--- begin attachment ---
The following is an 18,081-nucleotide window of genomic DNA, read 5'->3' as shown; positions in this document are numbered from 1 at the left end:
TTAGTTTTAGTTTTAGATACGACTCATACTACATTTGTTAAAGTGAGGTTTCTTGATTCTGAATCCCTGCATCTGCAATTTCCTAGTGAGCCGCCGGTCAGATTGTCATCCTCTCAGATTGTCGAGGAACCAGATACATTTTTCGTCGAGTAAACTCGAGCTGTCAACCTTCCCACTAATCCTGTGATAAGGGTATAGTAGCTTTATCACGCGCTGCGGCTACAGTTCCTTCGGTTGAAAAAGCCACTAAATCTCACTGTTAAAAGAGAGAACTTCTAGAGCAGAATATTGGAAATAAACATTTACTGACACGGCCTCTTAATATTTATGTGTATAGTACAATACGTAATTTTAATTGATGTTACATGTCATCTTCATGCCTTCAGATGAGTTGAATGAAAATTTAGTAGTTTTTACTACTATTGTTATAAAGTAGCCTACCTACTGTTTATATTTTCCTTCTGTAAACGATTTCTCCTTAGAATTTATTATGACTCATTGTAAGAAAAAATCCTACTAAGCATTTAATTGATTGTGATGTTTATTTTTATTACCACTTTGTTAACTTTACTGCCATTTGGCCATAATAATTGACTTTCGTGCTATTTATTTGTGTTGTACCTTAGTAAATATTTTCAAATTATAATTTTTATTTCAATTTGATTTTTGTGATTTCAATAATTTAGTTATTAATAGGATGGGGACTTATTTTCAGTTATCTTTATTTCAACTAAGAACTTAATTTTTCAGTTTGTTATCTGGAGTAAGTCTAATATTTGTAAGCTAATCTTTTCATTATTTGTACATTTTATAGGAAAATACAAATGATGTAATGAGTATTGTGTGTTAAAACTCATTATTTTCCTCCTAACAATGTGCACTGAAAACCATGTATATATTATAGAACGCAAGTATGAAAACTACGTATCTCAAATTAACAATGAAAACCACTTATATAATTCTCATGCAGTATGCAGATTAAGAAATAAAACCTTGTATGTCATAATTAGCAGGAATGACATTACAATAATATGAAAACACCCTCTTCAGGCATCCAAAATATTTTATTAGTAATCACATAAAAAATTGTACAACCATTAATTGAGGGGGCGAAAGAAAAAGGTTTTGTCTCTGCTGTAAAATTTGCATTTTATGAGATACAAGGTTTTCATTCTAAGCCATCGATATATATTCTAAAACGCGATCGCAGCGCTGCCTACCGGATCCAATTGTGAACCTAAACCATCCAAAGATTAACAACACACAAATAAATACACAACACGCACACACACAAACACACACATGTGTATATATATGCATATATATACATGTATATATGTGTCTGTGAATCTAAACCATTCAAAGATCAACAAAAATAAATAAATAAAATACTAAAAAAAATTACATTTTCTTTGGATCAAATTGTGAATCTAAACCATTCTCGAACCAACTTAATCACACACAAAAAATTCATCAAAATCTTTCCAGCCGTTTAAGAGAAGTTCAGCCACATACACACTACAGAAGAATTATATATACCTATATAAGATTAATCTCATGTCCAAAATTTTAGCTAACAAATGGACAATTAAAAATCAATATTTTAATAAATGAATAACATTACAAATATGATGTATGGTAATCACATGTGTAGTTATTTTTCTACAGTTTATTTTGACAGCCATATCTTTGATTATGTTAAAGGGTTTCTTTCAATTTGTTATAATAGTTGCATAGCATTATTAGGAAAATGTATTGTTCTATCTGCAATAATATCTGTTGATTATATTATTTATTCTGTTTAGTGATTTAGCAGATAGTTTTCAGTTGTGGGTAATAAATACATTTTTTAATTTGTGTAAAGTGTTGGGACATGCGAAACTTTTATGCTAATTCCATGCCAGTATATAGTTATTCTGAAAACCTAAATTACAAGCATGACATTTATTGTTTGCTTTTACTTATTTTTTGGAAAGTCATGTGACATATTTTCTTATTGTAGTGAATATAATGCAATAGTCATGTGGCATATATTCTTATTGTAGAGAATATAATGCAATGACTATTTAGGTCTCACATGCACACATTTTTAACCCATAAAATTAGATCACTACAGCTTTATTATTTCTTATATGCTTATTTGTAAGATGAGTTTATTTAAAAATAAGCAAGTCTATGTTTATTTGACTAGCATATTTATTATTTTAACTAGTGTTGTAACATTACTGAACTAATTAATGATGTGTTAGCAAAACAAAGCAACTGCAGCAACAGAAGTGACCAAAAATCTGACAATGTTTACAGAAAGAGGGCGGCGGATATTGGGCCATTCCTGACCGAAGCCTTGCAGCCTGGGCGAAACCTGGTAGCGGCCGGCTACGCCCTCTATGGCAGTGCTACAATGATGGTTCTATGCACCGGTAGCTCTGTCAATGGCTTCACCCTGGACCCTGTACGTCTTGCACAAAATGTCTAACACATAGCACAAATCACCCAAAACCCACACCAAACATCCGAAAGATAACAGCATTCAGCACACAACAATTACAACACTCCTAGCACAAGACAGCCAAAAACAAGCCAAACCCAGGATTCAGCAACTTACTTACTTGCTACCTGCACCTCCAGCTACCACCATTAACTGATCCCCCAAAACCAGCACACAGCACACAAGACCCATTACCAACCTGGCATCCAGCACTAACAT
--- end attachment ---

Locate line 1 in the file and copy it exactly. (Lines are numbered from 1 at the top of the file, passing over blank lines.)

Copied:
The following is an 18,081-nucleotide window of genomic DNA, read 5'->3' as shown; positions in this document are numbered from 1 at the left end: